The Police Officer Who "Froze" For 5 Minutes In A Hallway During The Las Vegas Massacre Has Been Fired
Officer Cordell Hendrex was fired after police released video showing him taking cover in a hotel hallway while the gunman continued to fire onto a crowd.
A Las Vegas police officer who "froze" in the middle of a hotel hallway while a gunman rained bullets on the Route 91 Harvest Festival, killing 58 people and injuring hundreds more in the 2017 massacre, has been fired, officials confirmed Wednesday.
For nearly five minutes, body camera footage showed Officer Cordell Hendrex and security staff at Mandalay Bay taking cover in a hallway as the shooter continued to fire on concertgoers. According to police, the gunman fired hundreds of rounds in a span of 10 minutes.
In a statement to BuzzFeed News, Las Vegas Metropolitan Police confirmed Hendrex was terminated from his position with the department on March 20 "for performance of his duties."
The decision came nearly a year and a half after the Oct. 1, 2017, massacre that marked the deadliest mass shooting in modern American history.
Steven Grammas, president of the Las Vegas Police Protective Association, confirmed Hendrex was fired over his decision to remain in the hallway, but called the termination "political cover" for the department since the decision didn't come until the body camera video was released publicly and brought media attention.
"[The department] knew about the video and his statements long before they went through the process to fire him," Grammas said.
In body camera footage released last year, Hendrex and hotel security were seen walking through a hotel hallway with handguns drawn as hundreds of shots ring out.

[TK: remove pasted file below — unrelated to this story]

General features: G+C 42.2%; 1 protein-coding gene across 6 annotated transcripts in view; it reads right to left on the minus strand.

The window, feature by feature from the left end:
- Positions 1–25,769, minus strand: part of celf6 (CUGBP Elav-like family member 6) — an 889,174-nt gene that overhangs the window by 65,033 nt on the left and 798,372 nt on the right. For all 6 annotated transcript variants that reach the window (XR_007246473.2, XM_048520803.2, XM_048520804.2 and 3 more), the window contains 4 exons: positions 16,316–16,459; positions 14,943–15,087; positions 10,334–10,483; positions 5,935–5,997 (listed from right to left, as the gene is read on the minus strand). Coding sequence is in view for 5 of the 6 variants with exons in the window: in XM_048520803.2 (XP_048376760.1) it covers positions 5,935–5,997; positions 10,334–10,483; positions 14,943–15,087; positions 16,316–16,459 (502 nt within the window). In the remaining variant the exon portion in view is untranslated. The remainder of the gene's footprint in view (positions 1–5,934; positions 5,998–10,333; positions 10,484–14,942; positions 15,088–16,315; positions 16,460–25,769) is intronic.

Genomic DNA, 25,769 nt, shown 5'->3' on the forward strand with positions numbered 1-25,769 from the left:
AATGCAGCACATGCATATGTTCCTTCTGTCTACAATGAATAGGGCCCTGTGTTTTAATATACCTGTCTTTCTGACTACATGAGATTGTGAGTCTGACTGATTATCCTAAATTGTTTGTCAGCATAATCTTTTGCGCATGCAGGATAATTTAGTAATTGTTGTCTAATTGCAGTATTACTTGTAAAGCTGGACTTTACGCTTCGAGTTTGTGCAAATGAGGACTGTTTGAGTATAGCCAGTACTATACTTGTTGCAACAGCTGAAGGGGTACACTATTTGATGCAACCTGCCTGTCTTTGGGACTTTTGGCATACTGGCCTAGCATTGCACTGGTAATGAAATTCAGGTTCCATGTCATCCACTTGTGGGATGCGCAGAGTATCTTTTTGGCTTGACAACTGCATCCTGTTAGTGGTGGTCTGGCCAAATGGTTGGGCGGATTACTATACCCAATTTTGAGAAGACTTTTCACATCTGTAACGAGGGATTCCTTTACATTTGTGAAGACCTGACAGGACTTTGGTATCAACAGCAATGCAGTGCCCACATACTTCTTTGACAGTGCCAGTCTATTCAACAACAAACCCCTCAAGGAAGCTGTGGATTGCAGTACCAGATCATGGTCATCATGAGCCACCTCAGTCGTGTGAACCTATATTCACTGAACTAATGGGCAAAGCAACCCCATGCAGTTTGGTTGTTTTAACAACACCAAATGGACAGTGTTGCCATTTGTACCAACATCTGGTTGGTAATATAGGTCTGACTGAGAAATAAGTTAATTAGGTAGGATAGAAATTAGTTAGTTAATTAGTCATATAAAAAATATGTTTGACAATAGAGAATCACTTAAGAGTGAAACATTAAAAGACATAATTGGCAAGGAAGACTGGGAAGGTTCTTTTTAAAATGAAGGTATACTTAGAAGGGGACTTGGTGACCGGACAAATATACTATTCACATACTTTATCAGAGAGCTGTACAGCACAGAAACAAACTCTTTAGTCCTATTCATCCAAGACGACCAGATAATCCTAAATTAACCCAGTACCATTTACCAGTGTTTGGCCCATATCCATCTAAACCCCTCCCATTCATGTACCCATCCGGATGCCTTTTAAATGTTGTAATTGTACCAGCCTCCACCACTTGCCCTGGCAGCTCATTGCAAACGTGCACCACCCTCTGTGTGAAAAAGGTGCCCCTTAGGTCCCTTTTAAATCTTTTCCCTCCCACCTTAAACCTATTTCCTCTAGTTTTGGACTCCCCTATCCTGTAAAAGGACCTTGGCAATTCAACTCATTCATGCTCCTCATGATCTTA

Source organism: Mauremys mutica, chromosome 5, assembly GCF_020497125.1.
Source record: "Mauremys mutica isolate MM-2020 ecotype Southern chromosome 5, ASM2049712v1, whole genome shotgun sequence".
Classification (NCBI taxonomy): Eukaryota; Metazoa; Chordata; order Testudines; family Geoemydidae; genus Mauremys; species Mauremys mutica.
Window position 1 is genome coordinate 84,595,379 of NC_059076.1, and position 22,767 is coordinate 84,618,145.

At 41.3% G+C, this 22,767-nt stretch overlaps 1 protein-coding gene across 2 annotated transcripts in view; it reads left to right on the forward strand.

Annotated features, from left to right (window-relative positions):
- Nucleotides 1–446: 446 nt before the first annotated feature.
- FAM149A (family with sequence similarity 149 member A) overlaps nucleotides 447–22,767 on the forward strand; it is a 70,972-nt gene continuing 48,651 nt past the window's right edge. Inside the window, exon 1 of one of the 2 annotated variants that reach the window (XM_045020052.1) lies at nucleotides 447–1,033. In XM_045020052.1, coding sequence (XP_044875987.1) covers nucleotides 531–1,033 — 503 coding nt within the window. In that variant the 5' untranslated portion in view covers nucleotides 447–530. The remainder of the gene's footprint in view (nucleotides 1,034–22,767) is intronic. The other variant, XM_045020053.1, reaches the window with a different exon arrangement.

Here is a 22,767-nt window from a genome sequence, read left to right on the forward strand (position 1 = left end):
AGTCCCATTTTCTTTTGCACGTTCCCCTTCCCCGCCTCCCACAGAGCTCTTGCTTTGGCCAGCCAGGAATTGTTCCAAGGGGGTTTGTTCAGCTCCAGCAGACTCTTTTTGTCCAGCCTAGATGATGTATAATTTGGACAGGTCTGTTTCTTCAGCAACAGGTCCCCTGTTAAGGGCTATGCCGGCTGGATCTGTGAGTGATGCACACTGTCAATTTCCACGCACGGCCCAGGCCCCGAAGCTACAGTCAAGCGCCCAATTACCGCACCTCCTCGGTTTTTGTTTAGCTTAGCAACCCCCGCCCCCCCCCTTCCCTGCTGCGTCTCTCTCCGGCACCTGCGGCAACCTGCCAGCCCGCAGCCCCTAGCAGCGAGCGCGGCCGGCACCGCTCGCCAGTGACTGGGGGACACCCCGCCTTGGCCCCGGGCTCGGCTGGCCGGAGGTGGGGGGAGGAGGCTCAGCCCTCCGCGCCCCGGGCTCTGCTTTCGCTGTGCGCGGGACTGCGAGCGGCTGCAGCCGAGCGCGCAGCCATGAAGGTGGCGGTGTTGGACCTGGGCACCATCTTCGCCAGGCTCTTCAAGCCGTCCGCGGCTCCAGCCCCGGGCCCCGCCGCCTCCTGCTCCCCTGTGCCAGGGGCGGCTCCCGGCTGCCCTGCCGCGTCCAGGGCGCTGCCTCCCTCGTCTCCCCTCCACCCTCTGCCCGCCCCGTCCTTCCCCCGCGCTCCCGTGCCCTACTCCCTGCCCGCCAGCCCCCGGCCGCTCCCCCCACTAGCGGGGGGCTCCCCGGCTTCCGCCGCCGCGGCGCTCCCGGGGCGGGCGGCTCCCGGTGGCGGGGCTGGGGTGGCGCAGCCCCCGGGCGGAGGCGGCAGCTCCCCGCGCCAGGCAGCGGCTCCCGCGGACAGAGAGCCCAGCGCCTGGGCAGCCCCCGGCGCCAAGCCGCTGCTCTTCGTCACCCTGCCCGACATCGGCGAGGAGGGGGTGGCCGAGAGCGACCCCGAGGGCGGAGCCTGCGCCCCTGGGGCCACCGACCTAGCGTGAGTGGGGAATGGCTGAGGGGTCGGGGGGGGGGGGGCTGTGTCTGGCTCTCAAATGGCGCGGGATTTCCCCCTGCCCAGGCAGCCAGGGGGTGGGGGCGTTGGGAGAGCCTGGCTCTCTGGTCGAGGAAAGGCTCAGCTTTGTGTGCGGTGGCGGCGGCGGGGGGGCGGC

"Holy shit, that's rapid fire," someone was heard saying.
"Oh my god!" Hendrex replied.
In the video, Hendrex radios his location to dispatch officers, informing them that the source of the gunfire was coming from the floor above them. The group was seen headed toward a stairway until one said, "Back the fuck up," and the men instead took cover near doors to hotel suites.
In his incident report, Hendrex wrote that he had been "terrified with fear," the moment he heard what was believed to have been automatic gunfire.
"I know I hesitated and I remember being terrified with fear and I think that I froze right there in the middle of the hall for how long I can't say," he wrote, the Las Vegas Review-Journal reported at the time.
Hendrex was accompanied by an officer trainee on his first day with the police department, Grammas said.
As the group waited in the hallway, police officers throughout the area were heard reporting multiple shooting victims at the festival.
Hendrex had been with the department for 12 years. Grammas said the police union opposed his firing and would be backing the officer in arbitration with the department.
"Our board was on his side when looking at the totality of the event," he said. "He couldn't have gone into that room with just himself and his trainee."
"It wasn't until it got media attention that they relieved him of duty," Grammas said.
Before his firing in March, he said, Hendrex continued to be assigned to the field and was supervising trainees.
Hendrex's attorney representing him in arbitration could not be immediately reached for comment.